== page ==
New Directions in Treatment


Thought leaders consider the role of newer medications in the therapeutic landscape.

Thomas E. Scammell, MD: Let's talk about some of the newer medications in the last couple of years; solriamfetol and pitolisant have been approved by the FDA as well as a lower sodium version of oxybates. Any thoughts on how these slot in amongst these other medicines?

Phyllis C. Zee, MD, PhD: what is interesting about pitolisant is that some of their studies have also been done as a medication that's been used with others such armodafinil and even, I believe, sodium oxybate. I personally have added pitolisant on to some of these other medications such as modafinil rather than an amphetamine, for example. Maybe I would try that first, depending on cost and availability. I think same for solriamfetol. I usually don't use it together with another stimulant, but that may be my next one up for modafinil, maybe solriamfetol rather than amphetamine.

Thomas E. Scammell, MD: Is there advantages of solriamfetol in that regard?

Phyllis C. Zee, MD, PhD: Well, I think that being more of a reuptake inhibitor, it is supposedly less, although there are cardiovascular side effects versus, there is this issue with blood pressure, but at least in my head, I think it may be less. Just based on that there may be advantages, but I don't know about the long-term data with solriamfetol. Maybe somebody else can comment on that, the abuse liability, etcetera. I'm not as clear, I would imagine it will be similar.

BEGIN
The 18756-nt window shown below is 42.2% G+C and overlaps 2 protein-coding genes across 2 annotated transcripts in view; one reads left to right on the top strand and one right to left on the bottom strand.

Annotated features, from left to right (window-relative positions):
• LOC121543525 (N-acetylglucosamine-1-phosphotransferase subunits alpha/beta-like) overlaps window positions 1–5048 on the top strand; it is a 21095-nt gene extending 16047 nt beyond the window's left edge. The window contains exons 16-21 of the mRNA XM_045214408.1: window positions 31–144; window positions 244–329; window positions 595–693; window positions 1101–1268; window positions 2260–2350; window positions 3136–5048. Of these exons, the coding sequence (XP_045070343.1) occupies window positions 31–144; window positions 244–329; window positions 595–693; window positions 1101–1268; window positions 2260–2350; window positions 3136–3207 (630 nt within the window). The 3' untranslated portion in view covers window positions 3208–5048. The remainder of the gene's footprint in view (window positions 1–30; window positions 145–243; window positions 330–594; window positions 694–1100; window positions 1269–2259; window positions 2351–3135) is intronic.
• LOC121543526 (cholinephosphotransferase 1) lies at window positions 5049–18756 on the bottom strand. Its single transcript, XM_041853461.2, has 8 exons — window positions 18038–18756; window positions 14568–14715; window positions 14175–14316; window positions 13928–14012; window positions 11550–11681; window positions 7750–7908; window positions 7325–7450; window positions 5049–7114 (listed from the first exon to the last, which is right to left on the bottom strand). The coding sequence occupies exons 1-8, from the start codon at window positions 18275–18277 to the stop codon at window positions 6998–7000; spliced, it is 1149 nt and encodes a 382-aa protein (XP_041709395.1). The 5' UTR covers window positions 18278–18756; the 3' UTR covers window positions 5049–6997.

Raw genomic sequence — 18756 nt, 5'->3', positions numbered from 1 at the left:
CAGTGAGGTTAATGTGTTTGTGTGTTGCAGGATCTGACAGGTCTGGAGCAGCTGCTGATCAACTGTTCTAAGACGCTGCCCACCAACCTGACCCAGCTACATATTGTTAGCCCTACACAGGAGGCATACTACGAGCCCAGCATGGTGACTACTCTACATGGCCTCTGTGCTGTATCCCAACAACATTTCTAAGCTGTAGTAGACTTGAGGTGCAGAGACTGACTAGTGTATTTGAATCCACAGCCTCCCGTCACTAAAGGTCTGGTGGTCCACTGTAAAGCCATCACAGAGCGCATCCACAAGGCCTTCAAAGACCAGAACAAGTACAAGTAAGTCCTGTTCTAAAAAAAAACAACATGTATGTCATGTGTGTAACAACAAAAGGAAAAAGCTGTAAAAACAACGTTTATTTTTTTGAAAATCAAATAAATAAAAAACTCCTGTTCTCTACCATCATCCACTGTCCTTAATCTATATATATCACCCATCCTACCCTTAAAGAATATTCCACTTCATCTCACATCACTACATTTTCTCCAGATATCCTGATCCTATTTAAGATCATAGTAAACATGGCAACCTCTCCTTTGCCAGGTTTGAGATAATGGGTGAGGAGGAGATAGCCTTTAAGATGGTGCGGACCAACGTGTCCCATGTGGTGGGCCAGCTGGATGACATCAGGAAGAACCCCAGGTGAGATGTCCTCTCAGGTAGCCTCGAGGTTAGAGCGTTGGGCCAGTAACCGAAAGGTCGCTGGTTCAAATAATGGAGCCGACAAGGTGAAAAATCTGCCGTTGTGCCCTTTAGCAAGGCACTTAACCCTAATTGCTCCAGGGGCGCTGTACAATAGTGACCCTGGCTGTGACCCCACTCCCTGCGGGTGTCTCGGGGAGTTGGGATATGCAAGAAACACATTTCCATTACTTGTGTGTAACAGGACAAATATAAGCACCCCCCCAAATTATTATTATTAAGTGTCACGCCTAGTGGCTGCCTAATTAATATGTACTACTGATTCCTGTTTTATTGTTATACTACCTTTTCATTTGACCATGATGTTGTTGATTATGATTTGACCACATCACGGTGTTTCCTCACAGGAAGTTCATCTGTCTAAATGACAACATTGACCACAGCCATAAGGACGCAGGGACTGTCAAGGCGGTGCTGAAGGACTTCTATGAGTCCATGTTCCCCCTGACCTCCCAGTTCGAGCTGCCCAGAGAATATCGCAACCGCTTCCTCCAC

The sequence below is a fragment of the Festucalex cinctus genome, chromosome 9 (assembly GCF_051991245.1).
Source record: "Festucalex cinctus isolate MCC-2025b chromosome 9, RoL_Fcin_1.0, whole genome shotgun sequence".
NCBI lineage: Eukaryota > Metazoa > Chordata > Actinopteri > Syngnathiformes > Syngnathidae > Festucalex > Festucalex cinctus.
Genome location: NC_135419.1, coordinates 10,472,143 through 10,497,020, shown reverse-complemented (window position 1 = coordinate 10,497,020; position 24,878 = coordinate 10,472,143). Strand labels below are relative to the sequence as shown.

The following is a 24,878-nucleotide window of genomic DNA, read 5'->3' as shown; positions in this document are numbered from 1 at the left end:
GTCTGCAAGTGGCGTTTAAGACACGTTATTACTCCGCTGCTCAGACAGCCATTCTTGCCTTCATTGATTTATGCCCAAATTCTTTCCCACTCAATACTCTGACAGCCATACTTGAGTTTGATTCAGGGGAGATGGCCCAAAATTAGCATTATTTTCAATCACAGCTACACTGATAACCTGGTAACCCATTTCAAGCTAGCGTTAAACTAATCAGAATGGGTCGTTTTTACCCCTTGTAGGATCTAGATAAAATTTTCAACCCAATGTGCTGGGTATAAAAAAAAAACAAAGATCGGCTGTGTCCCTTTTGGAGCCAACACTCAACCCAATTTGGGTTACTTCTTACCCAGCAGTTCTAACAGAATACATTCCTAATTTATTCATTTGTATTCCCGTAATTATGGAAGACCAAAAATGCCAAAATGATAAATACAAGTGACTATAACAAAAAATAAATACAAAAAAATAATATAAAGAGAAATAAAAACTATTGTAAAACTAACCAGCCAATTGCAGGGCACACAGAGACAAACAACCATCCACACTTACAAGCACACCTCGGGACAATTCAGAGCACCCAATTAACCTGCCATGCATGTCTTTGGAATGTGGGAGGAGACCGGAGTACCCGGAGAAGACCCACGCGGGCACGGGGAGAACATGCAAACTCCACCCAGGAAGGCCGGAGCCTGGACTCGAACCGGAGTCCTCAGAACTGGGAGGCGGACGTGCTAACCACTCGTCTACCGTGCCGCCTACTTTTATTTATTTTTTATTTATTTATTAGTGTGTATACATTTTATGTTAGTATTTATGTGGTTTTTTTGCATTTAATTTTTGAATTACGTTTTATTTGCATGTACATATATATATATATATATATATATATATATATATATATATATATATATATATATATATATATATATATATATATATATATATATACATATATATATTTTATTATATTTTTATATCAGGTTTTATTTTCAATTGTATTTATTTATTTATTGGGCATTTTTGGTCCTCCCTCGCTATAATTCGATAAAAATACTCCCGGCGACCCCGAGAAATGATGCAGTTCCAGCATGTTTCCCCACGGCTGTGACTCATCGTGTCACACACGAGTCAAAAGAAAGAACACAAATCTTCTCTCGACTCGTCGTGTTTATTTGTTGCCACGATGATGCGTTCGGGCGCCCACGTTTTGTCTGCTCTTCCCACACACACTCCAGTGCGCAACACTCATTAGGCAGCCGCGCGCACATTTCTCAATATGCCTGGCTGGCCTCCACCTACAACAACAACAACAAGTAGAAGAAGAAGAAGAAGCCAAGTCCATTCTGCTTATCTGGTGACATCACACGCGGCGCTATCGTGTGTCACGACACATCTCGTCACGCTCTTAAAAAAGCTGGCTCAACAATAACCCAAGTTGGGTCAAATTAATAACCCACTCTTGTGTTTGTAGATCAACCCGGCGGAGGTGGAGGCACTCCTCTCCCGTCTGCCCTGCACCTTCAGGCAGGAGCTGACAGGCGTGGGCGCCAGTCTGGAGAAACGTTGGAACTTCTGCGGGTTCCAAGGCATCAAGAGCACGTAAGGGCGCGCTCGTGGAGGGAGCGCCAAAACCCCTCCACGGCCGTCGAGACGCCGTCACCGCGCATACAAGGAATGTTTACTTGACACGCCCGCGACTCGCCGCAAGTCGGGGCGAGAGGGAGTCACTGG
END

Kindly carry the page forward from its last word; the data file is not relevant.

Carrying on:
Thomas E. Scammell, MD: My impression is the abuse liability with solriamfetol is pretty low.

Phyllis C. Zee, MD, PhD: It's pretty low.

Thomas E. Scammell, MD: And I agree with you. At higher doses, especially, it can increase blood pressure a few points. But as a reuptake blocker of dopamine and norepinephrine, I think it is a bit less prone towards the somewhat large increases in blood pressure that you can sometimes see with amphetamines.

Phyllis C. Zee, MD, PhD: That's probably why I would just use that as the second line after Modafinil. It's cost that is another issue, it is being able to prescribe that to your patients. Sometimes they make you try all these other things first.

Thomas E. Scammell, MD: Dr. Moawad, you have some thoughts? Yes, go ahead, Dr. Benca?

Ruth Benca, MD, PhD: Well, as I mentioned earlier too in patients where you're concerned about substance abuse potential, and you want to stay away from amphetamines, these are also things to consider.

Thomas E. Scammell, MD: Have any of you encountered actual drug abuse with pitolisant, solriamfetol, or oxybate?

Phyllis C. Zee, MD, PhD: I have not with the pitolisant or sodium oxybate. Not sure about solriamfetol, I just don't have enough of an experience with that, but not really. I've had patients say, “well, maybe it doesn't work even at higher doses,” and then go to the next thing. I have not seen them abuse it or go to higher doses. I have not seen that.

Transcript edited for clarity

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